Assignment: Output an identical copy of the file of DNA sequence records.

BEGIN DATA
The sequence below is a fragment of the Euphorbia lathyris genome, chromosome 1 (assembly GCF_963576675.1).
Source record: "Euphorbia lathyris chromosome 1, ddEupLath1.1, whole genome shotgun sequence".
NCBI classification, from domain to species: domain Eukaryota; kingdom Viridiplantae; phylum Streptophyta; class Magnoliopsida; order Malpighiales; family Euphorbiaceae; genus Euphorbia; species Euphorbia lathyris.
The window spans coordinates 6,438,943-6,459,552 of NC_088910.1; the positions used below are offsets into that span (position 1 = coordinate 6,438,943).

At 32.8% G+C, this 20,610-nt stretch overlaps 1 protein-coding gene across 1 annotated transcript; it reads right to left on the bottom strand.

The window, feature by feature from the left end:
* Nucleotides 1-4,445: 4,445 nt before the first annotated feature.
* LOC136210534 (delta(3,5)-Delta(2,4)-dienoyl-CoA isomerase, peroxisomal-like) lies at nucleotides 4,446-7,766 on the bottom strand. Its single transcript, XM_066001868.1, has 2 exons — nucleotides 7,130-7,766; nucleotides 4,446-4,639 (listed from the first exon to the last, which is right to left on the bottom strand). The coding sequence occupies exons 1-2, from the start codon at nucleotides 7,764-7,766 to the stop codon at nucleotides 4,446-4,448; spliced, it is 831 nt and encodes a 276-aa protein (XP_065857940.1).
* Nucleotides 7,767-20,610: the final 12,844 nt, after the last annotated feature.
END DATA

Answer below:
The sequence below is a fragment of the Euphorbia lathyris genome, chromosome 1 (assembly GCF_963576675.1).
Source record: "Euphorbia lathyris chromosome 1, ddEupLath1.1, whole genome shotgun sequence".
NCBI classification, from domain to species: domain Eukaryota; kingdom Viridiplantae; phylum Streptophyta; class Magnoliopsida; order Malpighiales; family Euphorbiaceae; genus Euphorbia; species Euphorbia lathyris.
The window spans coordinates 6,438,943-6,459,552 of NC_088910.1; the positions used below are offsets into that span (position 1 = coordinate 6,438,943).

At 32.8% G+C, this 20,610-nt stretch overlaps 1 protein-coding gene across 1 annotated transcript; it reads right to left on the bottom strand.

The window, feature by feature from the left end:
* Nucleotides 1-4,445: 4,445 nt before the first annotated feature.
* LOC136210534 (delta(3,5)-Delta(2,4)-dienoyl-CoA isomerase, peroxisomal-like) lies at nucleotides 4,446-7,766 on the bottom strand. Its single transcript, XM_066001868.1, has 2 exons — nucleotides 7,130-7,766; nucleotides 4,446-4,639 (listed from the first exon to the last, which is right to left on the bottom strand). The coding sequence occupies exons 1-2, from the start codon at nucleotides 7,764-7,766 to the stop codon at nucleotides 4,446-4,448; spliced, it is 831 nt and encodes a 276-aa protein (XP_065857940.1).
* Nucleotides 7,767-20,610: the final 12,844 nt, after the last annotated feature.